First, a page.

Arnhem and the Aftermath
War is far more than a series of military victories and defeats. Civilians always are the biggest victims and there are often staggering imbalances between casualties on the front lines, and those behind; between the victims and the aggressors. According to recent figures, The Second World War saw the deaths of an estimated 72 million people worldwide, two thirds of whom were civilians.
Wars also have serious social, economic and human consequences. They may defeat politicians and aggressive politics, but it is communities who pay the price. In 1939 one European country after another suffered defeat, which later resulted in enormous social and economic degradation of the communities involved.
The failure of Operation Market Garden in 1944 resulted in yet another tragedy for the Dutch and one that would have far deeper social consequences than those before it. After the Allies were defeated, the Nazis terrorized the local Dutch populace and the V2 rockets fired immediately from their Dutch launch sites resulted in over 9,000 casualties in the UK.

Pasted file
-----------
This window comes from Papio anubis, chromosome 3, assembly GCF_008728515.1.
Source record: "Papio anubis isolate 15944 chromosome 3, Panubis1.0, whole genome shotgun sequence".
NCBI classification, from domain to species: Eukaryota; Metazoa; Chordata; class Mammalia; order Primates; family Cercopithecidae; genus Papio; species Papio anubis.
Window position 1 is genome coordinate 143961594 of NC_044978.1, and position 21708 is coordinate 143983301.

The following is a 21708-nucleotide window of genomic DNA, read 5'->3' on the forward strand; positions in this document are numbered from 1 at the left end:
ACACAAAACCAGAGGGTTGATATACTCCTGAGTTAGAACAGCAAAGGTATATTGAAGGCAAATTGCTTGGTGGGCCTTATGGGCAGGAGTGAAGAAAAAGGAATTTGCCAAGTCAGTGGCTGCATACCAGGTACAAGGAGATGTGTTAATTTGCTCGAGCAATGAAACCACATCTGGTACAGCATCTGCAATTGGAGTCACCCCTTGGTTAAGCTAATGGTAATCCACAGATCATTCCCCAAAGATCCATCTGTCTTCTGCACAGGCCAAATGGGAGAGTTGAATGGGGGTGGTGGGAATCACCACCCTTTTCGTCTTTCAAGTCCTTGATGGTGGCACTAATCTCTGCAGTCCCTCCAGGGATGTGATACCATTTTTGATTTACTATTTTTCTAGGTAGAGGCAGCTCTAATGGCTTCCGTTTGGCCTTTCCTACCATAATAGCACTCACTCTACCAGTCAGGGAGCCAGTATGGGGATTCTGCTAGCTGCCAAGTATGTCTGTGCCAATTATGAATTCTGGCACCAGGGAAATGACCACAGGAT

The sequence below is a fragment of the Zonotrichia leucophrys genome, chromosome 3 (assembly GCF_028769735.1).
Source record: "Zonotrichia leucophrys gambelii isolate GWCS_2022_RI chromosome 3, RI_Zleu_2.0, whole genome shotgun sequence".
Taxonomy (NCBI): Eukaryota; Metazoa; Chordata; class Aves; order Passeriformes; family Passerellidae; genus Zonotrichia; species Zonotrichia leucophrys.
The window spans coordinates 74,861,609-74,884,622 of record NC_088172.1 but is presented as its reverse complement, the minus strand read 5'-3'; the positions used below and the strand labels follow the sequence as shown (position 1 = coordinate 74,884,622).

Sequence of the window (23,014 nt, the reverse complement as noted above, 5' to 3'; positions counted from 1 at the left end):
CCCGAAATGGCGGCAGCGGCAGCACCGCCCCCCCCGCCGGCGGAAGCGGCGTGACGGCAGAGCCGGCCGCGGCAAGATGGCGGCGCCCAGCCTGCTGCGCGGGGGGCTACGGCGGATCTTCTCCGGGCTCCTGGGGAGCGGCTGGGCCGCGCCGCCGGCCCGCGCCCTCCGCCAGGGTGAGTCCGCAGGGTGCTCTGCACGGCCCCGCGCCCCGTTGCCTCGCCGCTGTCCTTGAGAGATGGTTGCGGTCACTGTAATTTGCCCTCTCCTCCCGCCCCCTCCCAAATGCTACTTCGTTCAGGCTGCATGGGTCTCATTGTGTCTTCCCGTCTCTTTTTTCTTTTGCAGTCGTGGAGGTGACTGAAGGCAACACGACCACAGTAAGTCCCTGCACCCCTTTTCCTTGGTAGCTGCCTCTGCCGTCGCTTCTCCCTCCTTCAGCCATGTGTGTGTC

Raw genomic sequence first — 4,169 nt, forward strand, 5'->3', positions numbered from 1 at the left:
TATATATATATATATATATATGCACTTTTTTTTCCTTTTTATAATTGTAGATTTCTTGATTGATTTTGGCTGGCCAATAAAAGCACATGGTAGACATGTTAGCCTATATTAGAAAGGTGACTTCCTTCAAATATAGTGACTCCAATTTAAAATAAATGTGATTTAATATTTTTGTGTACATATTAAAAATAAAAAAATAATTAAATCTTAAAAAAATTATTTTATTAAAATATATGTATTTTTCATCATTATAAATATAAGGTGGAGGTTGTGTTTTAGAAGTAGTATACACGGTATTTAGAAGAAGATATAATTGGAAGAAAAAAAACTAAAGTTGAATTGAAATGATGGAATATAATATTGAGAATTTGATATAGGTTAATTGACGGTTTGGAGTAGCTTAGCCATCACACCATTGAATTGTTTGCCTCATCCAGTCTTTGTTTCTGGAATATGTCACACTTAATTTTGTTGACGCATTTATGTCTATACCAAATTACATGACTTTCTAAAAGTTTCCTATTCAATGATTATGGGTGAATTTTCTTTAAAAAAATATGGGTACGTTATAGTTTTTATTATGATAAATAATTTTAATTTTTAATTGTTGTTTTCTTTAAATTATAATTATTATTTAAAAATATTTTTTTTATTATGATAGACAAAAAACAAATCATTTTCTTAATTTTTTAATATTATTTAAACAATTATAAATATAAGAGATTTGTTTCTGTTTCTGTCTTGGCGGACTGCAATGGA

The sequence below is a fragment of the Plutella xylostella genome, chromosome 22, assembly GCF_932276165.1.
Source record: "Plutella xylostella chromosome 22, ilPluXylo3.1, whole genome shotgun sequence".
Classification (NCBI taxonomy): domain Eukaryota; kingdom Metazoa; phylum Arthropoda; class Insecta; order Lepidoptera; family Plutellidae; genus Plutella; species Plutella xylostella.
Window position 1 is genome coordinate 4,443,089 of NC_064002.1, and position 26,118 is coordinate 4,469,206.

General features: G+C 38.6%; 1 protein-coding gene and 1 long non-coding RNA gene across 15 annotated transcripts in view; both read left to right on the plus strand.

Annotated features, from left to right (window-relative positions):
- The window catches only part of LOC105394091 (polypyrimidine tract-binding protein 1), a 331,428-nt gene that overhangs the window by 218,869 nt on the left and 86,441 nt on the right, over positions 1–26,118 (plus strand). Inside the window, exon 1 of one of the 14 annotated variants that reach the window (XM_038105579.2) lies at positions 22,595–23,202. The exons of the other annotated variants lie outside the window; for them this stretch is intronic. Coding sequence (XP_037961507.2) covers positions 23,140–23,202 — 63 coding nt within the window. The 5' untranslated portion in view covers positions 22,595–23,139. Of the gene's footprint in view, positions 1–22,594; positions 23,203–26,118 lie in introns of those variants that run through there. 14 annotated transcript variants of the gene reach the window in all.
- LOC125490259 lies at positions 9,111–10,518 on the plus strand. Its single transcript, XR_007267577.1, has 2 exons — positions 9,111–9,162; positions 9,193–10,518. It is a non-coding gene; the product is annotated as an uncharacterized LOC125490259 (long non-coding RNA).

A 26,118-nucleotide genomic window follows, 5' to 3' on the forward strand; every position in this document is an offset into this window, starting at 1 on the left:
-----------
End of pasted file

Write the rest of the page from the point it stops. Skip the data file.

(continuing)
Arnhem and the Aftermath begins and ends in Arnhem, in 1940 and 1945 respectively. It focuses on the experiences of the civilians in those mournful years, against a backdrop of all three airborne operations in the Netherlands, in which both German and Allied forces were involved.